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The Evolution and Future of Radiology in the United States

Journal: Austin Journal of Radiology (Vol.2, No. 7)

Publication Date:

Authors : ;

Page : 1-5

Keywords : Radiology; Imaging; Competition; Capitation; Economics;

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In the last 30 years the landscape of radiology has changed dramatically. Advances in imaging technology have made medical images increasingly detailed, requiring ever increasing anatomical knowledge, but ironically easier for non-radiologist clinical specialists to interpret. Under fee-for-service and with decreasing reimbursement, clinicians have had incentives to assume some of the previously acknowledged imaging services of radiologists. Today, under the Affordable Care Act, American medicine is moving from a fee-for-service system to one of over-arching capitation where reimbursements are fixed by covered lives and risk is transferred to the clinical provider. This inevitably means fewer diagnostic imaging studies, laboratory examinations and other activities that will reduce the margin of the capitated provider. What is unclear is whether radiologists themselves ultimately will be regarded as a luxury that need not be consulted for all imaging. Thus, radiologists are currently threatened not only by an expected decrease in imaging utilization, but potentially also a reduction in their utilization. To maintain their place in medical care, the specialty will need to adapt, assume new roles and reconsider their traditional work model.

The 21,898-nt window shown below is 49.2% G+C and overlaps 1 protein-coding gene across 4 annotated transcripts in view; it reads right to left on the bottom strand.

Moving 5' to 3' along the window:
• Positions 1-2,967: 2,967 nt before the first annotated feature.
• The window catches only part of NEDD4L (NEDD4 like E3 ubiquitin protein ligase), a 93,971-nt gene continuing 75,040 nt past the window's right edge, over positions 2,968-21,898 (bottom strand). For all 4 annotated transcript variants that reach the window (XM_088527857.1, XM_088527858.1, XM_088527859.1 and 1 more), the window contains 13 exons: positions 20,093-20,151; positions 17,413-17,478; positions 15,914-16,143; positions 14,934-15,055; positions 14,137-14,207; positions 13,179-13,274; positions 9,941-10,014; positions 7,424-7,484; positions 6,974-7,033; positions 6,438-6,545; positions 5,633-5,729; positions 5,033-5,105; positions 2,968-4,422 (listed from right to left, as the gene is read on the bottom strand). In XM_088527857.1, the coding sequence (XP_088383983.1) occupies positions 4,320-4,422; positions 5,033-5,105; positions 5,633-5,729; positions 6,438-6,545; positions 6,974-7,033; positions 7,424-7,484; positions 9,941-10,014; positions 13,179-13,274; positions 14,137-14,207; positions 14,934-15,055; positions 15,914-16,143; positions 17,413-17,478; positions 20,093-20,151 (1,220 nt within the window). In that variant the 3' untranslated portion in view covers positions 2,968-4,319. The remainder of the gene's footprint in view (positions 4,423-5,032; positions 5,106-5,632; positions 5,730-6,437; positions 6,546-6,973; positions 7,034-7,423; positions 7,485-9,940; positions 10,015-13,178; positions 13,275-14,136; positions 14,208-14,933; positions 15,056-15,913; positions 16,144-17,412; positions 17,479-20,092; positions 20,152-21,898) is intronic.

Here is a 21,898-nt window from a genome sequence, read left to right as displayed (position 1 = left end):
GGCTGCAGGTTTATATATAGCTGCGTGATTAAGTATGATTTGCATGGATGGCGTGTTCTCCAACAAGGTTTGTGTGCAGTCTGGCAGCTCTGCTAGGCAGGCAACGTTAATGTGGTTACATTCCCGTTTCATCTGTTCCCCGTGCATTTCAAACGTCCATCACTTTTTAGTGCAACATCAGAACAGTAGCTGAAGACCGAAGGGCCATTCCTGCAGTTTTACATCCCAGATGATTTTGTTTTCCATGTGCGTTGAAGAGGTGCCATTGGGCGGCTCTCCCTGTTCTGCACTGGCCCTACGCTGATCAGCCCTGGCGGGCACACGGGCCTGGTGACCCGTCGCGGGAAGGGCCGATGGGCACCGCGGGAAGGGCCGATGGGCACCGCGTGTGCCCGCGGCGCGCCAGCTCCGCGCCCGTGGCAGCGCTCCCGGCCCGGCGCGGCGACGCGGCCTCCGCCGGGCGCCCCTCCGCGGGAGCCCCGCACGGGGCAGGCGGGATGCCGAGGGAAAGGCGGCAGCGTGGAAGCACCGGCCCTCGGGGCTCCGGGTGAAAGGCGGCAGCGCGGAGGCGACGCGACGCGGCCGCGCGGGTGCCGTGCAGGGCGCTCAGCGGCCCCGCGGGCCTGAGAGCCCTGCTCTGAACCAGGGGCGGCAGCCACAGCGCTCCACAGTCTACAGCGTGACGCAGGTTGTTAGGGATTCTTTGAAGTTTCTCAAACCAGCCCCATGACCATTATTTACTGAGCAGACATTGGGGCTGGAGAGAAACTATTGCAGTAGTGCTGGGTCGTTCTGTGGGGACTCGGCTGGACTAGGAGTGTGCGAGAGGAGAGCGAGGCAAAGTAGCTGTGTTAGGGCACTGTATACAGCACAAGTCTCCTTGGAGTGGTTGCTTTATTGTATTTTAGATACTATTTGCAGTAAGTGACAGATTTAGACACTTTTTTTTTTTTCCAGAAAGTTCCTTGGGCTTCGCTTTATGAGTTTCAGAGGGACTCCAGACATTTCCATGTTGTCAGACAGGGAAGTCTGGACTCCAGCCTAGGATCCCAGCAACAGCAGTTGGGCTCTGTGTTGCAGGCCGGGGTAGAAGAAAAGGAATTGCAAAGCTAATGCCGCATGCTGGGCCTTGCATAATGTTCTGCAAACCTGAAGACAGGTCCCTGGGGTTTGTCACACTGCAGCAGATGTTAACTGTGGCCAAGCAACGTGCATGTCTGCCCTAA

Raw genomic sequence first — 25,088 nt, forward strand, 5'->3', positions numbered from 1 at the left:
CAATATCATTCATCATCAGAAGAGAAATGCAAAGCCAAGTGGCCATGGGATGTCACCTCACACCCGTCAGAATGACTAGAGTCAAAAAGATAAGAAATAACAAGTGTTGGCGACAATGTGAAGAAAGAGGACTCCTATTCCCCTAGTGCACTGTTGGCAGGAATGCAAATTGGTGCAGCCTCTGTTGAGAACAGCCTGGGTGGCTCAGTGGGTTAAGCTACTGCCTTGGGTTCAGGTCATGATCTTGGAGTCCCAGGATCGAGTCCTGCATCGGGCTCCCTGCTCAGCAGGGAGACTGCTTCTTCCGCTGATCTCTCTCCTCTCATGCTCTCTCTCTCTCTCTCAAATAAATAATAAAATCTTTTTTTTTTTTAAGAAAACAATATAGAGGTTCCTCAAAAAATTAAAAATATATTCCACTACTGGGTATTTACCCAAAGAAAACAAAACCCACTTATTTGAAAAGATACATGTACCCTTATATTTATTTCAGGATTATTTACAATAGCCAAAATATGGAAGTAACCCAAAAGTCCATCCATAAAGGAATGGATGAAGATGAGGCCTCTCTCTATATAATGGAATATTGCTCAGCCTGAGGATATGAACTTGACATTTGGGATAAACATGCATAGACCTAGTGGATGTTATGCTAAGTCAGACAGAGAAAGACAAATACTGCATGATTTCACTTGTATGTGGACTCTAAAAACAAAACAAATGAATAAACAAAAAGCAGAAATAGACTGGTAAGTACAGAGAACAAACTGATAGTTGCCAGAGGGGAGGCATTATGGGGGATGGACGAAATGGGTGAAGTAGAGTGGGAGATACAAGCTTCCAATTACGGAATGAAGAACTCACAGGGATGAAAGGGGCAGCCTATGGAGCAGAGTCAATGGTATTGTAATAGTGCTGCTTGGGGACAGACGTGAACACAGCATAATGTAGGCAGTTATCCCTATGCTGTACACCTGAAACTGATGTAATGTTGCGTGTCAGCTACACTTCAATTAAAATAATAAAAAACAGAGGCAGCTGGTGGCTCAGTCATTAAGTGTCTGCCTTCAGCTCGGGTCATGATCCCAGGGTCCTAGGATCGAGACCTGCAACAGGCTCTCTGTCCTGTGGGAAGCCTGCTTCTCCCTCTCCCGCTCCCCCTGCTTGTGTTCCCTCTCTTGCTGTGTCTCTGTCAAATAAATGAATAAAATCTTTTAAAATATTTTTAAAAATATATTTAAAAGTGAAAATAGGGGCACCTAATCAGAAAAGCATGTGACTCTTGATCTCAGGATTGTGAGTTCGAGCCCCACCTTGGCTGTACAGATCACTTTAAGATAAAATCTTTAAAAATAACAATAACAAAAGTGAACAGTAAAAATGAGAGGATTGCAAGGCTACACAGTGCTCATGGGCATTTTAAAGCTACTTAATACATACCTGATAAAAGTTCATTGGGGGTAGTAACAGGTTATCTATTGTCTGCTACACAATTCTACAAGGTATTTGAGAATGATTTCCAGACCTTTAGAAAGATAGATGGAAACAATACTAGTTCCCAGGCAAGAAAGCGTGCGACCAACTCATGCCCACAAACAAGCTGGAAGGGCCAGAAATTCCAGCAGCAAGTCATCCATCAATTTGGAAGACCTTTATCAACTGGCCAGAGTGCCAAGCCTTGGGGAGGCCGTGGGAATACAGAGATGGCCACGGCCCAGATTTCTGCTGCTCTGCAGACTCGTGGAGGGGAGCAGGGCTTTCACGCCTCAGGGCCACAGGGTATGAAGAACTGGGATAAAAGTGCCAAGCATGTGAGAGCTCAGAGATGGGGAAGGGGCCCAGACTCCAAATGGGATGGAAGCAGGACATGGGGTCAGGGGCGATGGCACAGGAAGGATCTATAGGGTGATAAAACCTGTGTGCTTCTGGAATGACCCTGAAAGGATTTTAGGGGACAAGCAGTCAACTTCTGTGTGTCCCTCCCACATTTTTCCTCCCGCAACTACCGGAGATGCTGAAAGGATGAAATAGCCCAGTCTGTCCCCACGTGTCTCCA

Last modified: 2017-11-20 17:13:15